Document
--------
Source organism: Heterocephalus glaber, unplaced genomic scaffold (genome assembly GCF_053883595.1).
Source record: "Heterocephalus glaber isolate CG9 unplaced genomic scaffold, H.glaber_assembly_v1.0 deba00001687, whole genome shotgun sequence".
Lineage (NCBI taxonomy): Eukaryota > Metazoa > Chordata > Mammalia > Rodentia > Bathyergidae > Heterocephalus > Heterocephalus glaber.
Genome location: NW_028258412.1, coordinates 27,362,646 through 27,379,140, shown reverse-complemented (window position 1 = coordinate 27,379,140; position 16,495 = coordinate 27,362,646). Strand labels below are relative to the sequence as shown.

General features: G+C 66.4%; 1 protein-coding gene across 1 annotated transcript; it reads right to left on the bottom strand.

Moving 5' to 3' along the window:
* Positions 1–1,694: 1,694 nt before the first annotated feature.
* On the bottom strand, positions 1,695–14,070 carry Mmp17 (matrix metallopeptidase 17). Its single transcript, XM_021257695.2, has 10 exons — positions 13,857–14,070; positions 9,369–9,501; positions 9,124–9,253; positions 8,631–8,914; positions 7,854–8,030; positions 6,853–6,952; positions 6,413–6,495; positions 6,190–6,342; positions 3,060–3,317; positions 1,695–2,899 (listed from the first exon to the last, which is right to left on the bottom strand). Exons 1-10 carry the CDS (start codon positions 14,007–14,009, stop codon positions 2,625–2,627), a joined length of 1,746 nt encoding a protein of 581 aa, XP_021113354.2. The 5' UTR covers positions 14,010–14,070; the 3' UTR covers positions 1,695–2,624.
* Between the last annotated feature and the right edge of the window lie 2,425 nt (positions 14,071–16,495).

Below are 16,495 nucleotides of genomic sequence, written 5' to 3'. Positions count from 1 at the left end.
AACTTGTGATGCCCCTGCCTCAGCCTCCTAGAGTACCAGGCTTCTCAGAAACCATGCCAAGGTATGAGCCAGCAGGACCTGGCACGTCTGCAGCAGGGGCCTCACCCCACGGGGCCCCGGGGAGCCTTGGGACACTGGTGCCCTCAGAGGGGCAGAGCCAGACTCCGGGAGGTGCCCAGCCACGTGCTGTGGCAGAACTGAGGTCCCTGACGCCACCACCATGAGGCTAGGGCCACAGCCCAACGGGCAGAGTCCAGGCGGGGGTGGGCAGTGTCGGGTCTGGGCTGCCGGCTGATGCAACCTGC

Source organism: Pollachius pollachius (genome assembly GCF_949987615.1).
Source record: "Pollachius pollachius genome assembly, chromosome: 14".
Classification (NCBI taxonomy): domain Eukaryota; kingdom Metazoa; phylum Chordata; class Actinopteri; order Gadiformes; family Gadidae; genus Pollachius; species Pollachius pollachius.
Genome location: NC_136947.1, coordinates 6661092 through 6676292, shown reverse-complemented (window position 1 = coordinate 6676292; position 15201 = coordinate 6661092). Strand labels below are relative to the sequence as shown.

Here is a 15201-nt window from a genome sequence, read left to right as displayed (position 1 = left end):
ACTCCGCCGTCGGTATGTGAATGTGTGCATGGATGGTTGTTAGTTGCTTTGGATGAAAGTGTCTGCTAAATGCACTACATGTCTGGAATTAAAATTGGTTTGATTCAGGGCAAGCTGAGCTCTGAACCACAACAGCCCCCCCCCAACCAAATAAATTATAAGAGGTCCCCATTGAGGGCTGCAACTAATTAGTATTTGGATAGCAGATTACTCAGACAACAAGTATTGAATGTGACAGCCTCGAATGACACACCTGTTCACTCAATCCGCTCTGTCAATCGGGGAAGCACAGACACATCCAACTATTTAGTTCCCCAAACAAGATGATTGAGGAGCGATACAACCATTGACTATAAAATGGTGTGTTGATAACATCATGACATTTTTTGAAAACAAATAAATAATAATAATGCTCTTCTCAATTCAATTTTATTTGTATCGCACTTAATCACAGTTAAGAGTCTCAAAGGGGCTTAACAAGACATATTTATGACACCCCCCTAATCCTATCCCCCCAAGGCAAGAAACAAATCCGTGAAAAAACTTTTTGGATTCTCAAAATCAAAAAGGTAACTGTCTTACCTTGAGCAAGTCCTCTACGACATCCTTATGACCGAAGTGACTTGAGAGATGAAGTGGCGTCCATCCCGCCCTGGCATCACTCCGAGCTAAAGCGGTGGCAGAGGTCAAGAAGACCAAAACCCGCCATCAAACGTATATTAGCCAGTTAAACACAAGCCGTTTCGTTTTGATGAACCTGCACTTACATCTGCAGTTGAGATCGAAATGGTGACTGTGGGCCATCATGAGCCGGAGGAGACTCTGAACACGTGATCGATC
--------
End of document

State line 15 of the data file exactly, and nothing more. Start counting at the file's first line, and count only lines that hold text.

Genome location: NC_136947.1, coordinates 6661092 through 6676292, shown reverse-complemented (window position 1 = coordinate 6676292; position 15201 = coordinate 6661092). Strand labels below are relative to the sequence as shown.